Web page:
Using 1998-2003 (BCS I) Formula: 1. USC, 2. Texas, 3. Penn State, 4. Ohio State.
Likely four-team playoff: USC vs. Ohio State; Texas vs. Penn State.
The last spot would be up for grabs between two-loss Ohio State and Notre Dame. The Buckeyes' losses were to Penn State and Texas and shared the Big Ten title with Penn State whereas the Irish lost to USC and 5-6 Michigan State. OSU also had much better computer rankings than ND (4th vs. 10th). And in reality, these teams did meet in the Fiesta Bowl, with OSU winning 34-20.
There was little regarding the BCS. The title game was only slightly marred by instant replay malfunction, which allowed a disputed Texas touchdown to stand in the second quarter. Young's knee was down on the play before he lateraled the ball to Selvin Young, who ran 12 yards for the score to put Texas ahead, 9-7. The play was not reviewed because the equipment wasn't working.
|Rose Bowl*||#2 Texas 41, #1 USC 38||93,986||21.7|
|Fiesta Bowl||#4 Ohio St. 34, #6 Notre Dame 20||76,196||12.9|
|Orange Bowl||#3 Penn St. 26, #22 Florida St. 23 (3 OT)||77,912||12.2|
|Sugar Bowl||#11 West Virginia 38, #7 Georgia 35||74,458||9.0|
BCS Formula Review: After the controversy of the previous year when Texas leapfrogged California for a Rose Bowl berth, the BCS made another tweak with the formula, out of necessity. A number of AP voters were besieged by angry fans who found fault with their ballots. As a result, the AP sent a cease-and-desist letter demanding that the AP poll be removed from the BCS formula.
The BCS hastily contracted Harris Interactive to furnish a replacement poll, which debuted in 2005. The poll featured over 100 voters who were former athletic directors, coaches and players, as well as members of the media. Unlike the AP poll or the coaches poll, the Harris Poll did not have a preseason poll, wasn't released until mid-season, and didn't have an end-of-season final poll.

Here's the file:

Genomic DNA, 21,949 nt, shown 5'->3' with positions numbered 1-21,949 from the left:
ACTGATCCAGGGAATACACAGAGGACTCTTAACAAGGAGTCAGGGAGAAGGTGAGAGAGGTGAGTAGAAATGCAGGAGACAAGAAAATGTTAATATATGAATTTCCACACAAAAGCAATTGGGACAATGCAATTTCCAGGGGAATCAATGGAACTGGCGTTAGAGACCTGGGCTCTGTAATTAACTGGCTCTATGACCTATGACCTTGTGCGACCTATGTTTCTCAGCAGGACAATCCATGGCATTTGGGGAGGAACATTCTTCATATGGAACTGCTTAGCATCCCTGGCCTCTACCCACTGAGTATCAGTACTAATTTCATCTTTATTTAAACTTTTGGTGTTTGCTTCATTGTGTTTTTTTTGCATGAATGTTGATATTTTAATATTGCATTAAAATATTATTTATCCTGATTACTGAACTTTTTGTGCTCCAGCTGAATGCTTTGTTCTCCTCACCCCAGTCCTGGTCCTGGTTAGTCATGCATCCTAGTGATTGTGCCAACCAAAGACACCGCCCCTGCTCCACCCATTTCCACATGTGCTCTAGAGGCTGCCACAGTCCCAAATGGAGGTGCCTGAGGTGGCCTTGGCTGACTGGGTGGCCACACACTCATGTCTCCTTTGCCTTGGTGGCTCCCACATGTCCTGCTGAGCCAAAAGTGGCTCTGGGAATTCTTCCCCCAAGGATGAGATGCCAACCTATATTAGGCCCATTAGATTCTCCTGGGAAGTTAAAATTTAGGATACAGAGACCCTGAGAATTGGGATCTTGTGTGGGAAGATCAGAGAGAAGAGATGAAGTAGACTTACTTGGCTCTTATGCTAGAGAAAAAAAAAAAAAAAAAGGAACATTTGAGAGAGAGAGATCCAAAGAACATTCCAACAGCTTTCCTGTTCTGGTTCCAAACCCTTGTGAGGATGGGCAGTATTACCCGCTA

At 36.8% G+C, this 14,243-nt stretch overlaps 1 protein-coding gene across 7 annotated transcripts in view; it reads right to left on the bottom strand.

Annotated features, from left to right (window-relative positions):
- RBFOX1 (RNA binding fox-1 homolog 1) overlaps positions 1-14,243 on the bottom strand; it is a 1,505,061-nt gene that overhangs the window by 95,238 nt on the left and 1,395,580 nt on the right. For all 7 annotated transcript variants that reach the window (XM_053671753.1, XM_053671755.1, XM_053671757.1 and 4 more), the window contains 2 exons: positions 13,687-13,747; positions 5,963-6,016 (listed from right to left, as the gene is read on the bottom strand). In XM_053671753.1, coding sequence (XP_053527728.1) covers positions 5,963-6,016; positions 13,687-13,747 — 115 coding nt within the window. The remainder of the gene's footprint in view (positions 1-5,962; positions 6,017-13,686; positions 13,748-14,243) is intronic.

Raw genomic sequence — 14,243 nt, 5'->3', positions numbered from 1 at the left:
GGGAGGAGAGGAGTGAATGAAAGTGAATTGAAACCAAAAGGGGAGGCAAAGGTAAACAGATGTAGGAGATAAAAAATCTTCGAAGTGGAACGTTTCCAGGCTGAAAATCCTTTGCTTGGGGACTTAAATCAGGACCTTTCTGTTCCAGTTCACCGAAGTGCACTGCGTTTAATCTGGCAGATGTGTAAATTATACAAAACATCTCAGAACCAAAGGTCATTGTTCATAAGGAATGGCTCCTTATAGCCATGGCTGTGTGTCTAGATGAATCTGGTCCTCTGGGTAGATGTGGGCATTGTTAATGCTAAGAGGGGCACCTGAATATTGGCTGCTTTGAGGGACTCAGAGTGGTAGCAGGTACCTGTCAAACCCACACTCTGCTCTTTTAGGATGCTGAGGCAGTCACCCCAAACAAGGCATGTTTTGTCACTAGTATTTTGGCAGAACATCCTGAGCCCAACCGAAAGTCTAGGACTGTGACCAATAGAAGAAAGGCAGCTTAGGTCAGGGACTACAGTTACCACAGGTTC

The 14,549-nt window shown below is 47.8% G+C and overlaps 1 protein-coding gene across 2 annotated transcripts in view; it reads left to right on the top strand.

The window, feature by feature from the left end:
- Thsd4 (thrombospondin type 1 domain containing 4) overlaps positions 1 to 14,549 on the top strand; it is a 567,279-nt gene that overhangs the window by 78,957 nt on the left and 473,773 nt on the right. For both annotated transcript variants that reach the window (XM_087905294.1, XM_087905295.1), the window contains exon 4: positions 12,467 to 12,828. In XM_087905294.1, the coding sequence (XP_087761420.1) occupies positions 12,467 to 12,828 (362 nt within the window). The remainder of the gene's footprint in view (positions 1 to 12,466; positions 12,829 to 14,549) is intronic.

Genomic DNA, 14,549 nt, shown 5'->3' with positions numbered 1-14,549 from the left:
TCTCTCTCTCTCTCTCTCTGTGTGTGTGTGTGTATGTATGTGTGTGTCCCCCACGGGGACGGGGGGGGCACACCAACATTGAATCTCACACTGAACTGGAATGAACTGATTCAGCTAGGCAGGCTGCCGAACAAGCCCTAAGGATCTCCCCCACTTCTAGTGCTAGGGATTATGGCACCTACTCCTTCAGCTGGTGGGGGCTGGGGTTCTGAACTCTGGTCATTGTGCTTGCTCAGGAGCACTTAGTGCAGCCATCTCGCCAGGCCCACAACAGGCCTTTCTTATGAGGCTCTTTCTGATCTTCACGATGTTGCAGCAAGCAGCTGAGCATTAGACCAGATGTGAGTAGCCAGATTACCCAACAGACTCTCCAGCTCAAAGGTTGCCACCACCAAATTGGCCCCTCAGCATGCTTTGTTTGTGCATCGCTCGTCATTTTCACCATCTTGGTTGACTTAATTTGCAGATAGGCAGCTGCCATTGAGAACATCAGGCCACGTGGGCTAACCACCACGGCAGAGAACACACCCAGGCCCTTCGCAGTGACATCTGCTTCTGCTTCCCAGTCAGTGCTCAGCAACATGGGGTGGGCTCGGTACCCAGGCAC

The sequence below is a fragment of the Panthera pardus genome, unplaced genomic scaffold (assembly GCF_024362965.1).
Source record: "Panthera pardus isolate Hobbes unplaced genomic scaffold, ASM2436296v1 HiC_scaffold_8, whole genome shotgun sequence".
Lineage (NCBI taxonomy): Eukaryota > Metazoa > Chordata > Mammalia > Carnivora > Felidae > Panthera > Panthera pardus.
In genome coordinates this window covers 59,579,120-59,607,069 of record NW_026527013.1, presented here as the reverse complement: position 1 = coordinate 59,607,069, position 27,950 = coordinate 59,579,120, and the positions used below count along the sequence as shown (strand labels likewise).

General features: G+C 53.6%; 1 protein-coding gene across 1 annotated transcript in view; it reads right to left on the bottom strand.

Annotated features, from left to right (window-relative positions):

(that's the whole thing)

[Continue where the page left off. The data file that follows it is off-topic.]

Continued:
With the installment of the Harris Interactive Poll as part of the standings, the BCS formula would remain unchanged until the very end. The final nine seasons of BCS's existence had the exact same formula, after undergoing six changes in its first seven seasons.
Final analysis: The USC-Texas game was easily the most thrilling, not to mention the most-watched BCS championship game (and college football game, of all time, with a record TV rating of 21.7), thanks to the star power of both teams.
The BCS deserved credit for making it happen. Under the previous bowl regime, USC would've played (and most likely, beaten) Penn State in the Rose Bowl whereas Texas would've faced (and also beaten) either one-loss Oregon or two-loss Notre Dame in the Fiesta Bowl. Because of their status as the two-time defending champion and had been top-ranked all season, the Trojans most likely would've been voted No. 1 in both polls while the Longhorns would've been relegated to No. 2.
The 2006 Rose Bowl also marked the end of the Phase I of the BCS bowl rotation. After two consecutive cycles of playing four BCS bowls with eight berths, the BCS, partly under pressure, would expand to a "double-host" setup following the 2005 season. An extra game would be added to allow more access for non-BCS teams and a championship game was added, to be played about a week after the traditional New Year's Day bowl games.